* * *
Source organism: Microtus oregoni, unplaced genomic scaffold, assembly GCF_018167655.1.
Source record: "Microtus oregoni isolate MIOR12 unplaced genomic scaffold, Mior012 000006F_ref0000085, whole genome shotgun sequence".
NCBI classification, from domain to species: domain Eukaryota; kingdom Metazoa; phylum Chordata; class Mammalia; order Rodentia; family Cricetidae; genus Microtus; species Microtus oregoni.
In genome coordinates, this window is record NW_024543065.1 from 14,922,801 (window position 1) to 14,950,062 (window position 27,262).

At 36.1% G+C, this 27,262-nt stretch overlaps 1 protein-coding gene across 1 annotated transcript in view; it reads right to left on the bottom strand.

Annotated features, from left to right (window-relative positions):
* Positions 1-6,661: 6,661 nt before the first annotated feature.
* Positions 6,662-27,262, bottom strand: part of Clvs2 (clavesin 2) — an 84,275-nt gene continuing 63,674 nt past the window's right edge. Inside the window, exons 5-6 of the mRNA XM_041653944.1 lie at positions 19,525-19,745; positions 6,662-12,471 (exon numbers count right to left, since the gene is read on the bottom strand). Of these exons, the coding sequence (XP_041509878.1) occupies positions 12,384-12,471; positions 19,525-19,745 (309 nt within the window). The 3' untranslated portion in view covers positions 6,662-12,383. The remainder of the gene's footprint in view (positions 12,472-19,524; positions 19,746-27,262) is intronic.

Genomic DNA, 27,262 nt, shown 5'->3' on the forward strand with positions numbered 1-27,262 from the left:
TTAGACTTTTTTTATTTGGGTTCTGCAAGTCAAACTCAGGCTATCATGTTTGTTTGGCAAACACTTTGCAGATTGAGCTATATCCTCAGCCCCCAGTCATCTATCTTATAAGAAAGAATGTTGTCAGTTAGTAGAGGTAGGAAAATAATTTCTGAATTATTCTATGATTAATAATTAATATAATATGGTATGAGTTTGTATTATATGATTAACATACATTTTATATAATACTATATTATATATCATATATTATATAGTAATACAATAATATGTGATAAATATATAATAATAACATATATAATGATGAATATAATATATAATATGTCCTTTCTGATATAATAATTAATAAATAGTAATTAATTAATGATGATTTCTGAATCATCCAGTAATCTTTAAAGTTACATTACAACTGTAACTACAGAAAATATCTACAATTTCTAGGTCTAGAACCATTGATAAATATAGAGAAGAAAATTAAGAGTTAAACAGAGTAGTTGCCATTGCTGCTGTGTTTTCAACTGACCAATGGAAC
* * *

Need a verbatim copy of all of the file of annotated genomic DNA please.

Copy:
Source organism: Microtus oregoni, unplaced genomic scaffold, assembly GCF_018167655.1.
Source record: "Microtus oregoni isolate MIOR12 unplaced genomic scaffold, Mior012 000006F_ref0000085, whole genome shotgun sequence".
NCBI classification, from domain to species: domain Eukaryota; kingdom Metazoa; phylum Chordata; class Mammalia; order Rodentia; family Cricetidae; genus Microtus; species Microtus oregoni.
In genome coordinates, this window is record NW_024543065.1 from 14,922,801 (window position 1) to 14,950,062 (window position 27,262).

At 36.1% G+C, this 27,262-nt stretch overlaps 1 protein-coding gene across 1 annotated transcript in view; it reads right to left on the bottom strand.

Annotated features, from left to right (window-relative positions):
* Positions 1-6,661: 6,661 nt before the first annotated feature.
* Positions 6,662-27,262, bottom strand: part of Clvs2 (clavesin 2) — an 84,275-nt gene continuing 63,674 nt past the window's right edge. Inside the window, exons 5-6 of the mRNA XM_041653944.1 lie at positions 19,525-19,745; positions 6,662-12,471 (exon numbers count right to left, since the gene is read on the bottom strand). Of these exons, the coding sequence (XP_041509878.1) occupies positions 12,384-12,471; positions 19,525-19,745 (309 nt within the window). The 3' untranslated portion in view covers positions 6,662-12,383. The remainder of the gene's footprint in view (positions 12,472-19,524; positions 19,746-27,262) is intronic.

Genomic DNA, 27,262 nt, shown 5'->3' on the forward strand with positions numbered 1-27,262 from the left:
TTAGACTTTTTTTATTTGGGTTCTGCAAGTCAAACTCAGGCTATCATGTTTGTTTGGCAAACACTTTGCAGATTGAGCTATATCCTCAGCCCCCAGTCATCTATCTTATAAGAAAGAATGTTGTCAGTTAGTAGAGGTAGGAAAATAATTTCTGAATTATTCTATGATTAATAATTAATATAATATGGTATGAGTTTGTATTATATGATTAACATACATTTTATATAATACTATATTATATATCATATATTATATAGTAATACAATAATATGTGATAAATATATAATAATAACATATATAATGATGAATATAATATATAATATGTCCTTTCTGATATAATAATTAATAAATAGTAATTAATTAATGATGATTTCTGAATCATCCAGTAATCTTTAAAGTTACATTACAACTGTAACTACAGAAAATATCTACAATTTCTAGGTCTAGAACCATTGATAAATATAGAGAAGAAAATTAAGAGTTAAACAGAGTAGTTGCCATTGCTGCTGTGTTTTCAACTGACCAATGGAAC